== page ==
After our third fight, Rocky wanted to be friends. For some reason, I accepted the invitation to his house. I recognized it immediately. It was the one where my brother and I and the kids across the back lane had played knock-a-door ginger except I had wanted to make it more interesting. Instead of running away, we would walk by the house like we’d been witnesses to a transgression and not the active participants. When Rocky’s mom came out of the house, we told her that we’d seen a bunch of kids going around the side and down the back lane.



She would have none of that. She told us to get into her house (which, for some reason, we did) and
We weren't cuffed
proceeded to phone my mom to tell her to come and get us. Mrs. F. was told under no uncertain terms, that we could find our own way home to which she responded by phoning the police. In short order, two officers arrived and, after a brief lecture, led us out to the squad car. We were just preparing to get in for a humiliating ride home when my dad showed up with the family dog in tow. My dad easily convinced the two officers that we could be released into his custody and that was the end of it. Being an elementary school principal, he knew when a kid’s been punished and learned his lesson and he figured my brother and I had learned ours. So, we walked home and that was that. We didn’t play with the kid from across the back lane again probably because my brother and I were considered bad influences.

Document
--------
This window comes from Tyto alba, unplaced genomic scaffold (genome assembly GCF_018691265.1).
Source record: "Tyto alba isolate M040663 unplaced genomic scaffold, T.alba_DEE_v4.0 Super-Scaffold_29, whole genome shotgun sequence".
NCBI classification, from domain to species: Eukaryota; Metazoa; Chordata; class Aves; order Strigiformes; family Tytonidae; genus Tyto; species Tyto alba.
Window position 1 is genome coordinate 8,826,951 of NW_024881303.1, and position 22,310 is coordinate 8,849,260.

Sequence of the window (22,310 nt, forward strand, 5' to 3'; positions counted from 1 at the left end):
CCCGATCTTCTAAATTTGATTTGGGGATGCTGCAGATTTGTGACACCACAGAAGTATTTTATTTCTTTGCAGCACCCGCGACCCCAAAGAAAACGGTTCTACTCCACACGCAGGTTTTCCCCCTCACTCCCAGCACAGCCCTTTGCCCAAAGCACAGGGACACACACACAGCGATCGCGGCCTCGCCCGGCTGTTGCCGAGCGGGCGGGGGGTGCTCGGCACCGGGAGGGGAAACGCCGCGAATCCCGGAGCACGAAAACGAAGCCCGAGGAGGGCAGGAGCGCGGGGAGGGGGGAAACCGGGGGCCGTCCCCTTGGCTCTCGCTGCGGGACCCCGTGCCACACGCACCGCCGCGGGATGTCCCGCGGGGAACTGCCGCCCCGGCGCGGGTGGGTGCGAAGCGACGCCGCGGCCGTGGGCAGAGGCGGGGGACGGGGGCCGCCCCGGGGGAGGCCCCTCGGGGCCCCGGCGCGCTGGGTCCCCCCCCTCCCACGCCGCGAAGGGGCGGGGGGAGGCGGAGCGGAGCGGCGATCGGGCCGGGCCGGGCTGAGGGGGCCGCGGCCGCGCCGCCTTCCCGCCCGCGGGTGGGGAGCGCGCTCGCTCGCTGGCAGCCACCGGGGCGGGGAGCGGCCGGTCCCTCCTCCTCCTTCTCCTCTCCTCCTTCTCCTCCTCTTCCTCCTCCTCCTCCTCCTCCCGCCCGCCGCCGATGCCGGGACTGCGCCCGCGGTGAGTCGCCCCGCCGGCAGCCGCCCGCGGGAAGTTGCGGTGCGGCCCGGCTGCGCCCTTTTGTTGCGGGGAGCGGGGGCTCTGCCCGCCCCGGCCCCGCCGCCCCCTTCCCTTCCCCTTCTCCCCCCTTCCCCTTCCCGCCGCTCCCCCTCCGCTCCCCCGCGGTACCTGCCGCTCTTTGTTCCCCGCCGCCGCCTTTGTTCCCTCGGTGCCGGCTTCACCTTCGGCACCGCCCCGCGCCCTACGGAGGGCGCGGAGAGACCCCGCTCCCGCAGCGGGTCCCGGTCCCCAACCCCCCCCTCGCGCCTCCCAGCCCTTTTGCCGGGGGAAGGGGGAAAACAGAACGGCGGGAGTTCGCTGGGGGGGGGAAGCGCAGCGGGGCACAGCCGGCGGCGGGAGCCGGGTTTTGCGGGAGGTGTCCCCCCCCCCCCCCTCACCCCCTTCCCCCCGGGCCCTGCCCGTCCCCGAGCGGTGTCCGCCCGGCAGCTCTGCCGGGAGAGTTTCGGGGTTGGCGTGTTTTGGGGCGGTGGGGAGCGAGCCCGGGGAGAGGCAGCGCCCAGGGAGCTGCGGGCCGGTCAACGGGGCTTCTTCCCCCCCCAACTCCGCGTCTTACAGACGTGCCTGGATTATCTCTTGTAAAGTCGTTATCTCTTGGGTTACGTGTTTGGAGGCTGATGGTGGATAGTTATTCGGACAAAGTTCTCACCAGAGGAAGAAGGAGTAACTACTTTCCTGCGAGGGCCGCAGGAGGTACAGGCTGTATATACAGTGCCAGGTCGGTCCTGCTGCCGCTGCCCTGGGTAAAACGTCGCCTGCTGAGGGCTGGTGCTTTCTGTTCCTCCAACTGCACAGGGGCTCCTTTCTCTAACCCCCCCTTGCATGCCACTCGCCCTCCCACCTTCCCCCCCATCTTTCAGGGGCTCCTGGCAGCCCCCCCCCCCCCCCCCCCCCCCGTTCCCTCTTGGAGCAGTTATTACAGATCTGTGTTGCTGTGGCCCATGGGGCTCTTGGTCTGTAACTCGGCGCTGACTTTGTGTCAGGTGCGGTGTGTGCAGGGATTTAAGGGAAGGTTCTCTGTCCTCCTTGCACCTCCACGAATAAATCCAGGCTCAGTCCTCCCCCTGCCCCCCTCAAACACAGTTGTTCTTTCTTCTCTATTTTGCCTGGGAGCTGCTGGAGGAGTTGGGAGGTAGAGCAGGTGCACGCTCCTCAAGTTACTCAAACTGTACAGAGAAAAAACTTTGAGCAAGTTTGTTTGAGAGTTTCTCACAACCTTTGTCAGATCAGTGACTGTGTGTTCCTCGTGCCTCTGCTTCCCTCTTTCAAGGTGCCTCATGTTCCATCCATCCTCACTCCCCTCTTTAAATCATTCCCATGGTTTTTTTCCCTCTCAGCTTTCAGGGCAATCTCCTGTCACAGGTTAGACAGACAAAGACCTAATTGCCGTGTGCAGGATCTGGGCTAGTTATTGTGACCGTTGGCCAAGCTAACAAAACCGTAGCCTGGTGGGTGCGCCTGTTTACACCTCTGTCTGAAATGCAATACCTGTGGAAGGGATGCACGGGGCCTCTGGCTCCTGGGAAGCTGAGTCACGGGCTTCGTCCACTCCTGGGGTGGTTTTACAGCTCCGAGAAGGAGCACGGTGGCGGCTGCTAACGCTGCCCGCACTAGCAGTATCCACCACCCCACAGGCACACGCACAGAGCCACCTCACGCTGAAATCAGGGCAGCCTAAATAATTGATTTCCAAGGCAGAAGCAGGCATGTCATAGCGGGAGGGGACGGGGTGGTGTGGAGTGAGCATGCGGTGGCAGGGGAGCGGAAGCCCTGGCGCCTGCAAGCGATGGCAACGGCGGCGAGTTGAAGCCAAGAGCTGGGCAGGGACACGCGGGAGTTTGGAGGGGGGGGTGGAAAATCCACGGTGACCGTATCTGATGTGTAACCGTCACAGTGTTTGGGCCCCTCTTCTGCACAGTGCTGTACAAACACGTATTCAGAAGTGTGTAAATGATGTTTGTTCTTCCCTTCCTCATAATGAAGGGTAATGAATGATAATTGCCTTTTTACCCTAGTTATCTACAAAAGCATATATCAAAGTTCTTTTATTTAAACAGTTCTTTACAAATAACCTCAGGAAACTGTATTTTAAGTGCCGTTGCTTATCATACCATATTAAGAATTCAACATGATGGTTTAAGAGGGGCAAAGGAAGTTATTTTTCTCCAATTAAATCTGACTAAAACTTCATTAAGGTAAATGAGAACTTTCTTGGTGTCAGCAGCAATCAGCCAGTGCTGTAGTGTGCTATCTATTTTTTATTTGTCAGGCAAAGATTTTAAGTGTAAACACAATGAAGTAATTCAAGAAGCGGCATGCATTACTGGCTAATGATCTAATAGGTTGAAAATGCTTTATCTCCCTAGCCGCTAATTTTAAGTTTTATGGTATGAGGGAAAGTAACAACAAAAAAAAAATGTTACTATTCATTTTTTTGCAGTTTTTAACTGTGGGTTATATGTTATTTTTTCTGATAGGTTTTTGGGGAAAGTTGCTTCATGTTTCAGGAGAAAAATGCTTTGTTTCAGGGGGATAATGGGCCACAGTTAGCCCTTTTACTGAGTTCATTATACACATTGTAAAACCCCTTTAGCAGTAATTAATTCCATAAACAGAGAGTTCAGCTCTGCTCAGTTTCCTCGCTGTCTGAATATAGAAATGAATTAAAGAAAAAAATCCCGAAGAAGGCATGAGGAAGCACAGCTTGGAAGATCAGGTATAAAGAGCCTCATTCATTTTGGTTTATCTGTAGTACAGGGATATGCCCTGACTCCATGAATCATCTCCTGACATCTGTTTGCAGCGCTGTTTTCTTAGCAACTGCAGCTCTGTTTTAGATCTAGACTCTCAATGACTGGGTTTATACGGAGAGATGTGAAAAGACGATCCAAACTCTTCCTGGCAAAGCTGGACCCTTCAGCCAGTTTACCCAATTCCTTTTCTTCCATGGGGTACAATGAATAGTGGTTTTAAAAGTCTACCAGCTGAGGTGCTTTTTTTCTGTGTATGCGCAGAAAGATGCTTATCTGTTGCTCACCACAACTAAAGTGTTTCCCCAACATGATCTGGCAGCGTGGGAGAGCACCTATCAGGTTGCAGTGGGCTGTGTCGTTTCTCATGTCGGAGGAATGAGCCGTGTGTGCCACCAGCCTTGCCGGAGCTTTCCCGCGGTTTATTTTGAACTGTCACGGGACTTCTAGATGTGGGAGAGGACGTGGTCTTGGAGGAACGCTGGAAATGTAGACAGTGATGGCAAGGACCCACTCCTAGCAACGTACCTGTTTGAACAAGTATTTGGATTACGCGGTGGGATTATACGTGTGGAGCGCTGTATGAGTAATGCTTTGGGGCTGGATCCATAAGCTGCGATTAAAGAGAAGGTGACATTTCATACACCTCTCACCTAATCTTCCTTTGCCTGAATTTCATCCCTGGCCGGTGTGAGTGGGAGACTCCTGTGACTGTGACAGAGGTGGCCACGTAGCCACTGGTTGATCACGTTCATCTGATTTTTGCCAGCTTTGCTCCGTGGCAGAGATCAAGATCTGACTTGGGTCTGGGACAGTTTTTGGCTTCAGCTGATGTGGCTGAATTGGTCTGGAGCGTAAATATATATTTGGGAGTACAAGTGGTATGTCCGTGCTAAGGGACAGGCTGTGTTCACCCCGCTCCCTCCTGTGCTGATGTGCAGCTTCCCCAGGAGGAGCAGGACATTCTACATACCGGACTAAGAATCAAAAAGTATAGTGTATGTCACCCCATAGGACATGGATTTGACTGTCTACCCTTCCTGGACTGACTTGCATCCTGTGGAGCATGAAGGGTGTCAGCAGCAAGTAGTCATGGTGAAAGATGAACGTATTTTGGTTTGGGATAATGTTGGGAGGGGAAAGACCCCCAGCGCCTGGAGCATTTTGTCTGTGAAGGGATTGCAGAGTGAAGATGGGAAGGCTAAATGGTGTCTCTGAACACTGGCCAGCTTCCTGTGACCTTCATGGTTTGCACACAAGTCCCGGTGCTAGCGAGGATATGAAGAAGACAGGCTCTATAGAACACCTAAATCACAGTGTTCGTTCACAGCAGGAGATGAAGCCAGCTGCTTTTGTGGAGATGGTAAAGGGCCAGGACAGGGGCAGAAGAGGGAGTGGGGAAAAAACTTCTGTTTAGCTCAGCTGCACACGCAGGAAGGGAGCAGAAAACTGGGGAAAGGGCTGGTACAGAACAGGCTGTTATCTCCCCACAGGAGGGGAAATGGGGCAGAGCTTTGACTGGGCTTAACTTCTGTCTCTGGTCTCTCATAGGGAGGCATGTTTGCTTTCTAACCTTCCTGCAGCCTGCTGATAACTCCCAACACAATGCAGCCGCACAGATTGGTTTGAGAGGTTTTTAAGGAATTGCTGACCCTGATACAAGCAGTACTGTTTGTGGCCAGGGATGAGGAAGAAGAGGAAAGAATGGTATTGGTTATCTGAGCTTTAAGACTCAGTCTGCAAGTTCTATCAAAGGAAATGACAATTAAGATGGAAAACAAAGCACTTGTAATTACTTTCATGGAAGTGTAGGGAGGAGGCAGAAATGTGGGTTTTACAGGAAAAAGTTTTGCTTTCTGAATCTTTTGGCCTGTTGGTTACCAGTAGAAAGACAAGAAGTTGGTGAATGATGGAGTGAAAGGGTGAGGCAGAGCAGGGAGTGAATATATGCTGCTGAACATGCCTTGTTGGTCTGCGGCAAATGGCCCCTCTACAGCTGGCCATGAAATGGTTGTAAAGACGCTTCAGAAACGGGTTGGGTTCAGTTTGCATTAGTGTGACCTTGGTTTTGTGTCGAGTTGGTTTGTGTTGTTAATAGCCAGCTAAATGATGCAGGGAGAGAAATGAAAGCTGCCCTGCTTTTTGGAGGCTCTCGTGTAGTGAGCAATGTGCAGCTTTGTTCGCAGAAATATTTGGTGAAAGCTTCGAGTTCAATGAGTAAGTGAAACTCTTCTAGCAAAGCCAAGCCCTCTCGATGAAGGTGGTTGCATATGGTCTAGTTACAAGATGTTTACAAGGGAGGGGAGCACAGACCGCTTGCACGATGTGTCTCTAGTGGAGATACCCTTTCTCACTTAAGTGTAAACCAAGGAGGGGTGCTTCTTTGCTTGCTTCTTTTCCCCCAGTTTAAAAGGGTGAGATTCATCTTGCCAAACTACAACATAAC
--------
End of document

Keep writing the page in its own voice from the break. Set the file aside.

The day I accepted Rocky’s invitation, his mom either didn’t recognize me or preferred to forget all about our previous interaction. She was nice and Rocky was nice but also incredibly boring. We might have played a board game or two. I have no recollection. I never returned the invitation nor did I ever go back to his house and our interactions at school came to an end.